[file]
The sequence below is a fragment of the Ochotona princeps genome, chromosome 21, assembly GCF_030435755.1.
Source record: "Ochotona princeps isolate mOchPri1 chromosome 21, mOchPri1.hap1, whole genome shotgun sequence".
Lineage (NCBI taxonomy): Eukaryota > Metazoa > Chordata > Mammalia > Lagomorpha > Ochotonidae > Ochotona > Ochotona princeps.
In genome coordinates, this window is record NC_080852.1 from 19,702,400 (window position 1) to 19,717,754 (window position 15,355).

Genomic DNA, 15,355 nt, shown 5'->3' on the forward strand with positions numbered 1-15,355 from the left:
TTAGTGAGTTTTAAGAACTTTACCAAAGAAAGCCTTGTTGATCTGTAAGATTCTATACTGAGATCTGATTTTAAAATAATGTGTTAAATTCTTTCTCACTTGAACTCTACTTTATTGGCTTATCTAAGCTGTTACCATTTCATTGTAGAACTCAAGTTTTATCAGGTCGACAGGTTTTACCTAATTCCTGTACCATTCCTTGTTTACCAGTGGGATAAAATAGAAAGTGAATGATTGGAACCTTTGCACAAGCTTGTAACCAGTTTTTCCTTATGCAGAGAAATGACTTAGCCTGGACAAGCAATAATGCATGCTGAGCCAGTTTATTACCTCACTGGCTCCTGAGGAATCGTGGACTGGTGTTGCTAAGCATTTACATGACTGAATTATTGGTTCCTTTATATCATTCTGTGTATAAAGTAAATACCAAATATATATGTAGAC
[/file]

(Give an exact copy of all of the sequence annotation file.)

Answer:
The sequence below is a fragment of the Ochotona princeps genome, chromosome 21, assembly GCF_030435755.1.
Source record: "Ochotona princeps isolate mOchPri1 chromosome 21, mOchPri1.hap1, whole genome shotgun sequence".
Lineage (NCBI taxonomy): Eukaryota > Metazoa > Chordata > Mammalia > Lagomorpha > Ochotonidae > Ochotona > Ochotona princeps.
In genome coordinates, this window is record NC_080852.1 from 19,702,400 (window position 1) to 19,717,754 (window position 15,355).

Genomic DNA, 15,355 nt, shown 5'->3' on the forward strand with positions numbered 1-15,355 from the left:
TTAGTGAGTTTTAAGAACTTTACCAAAGAAAGCCTTGTTGATCTGTAAGATTCTATACTGAGATCTGATTTTAAAATAATGTGTTAAATTCTTTCTCACTTGAACTCTACTTTATTGGCTTATCTAAGCTGTTACCATTTCATTGTAGAACTCAAGTTTTATCAGGTCGACAGGTTTTACCTAATTCCTGTACCATTCCTTGTTTACCAGTGGGATAAAATAGAAAGTGAATGATTGGAACCTTTGCACAAGCTTGTAACCAGTTTTTCCTTATGCAGAGAAATGACTTAGCCTGGACAAGCAATAATGCATGCTGAGCCAGTTTATTACCTCACTGGCTCCTGAGGAATCGTGGACTGGTGTTGCTAAGCATTTACATGACTGAATTATTGGTTCCTTTATATCATTCTGTGTATAAAGTAAATACCAAATATATATGTAGAC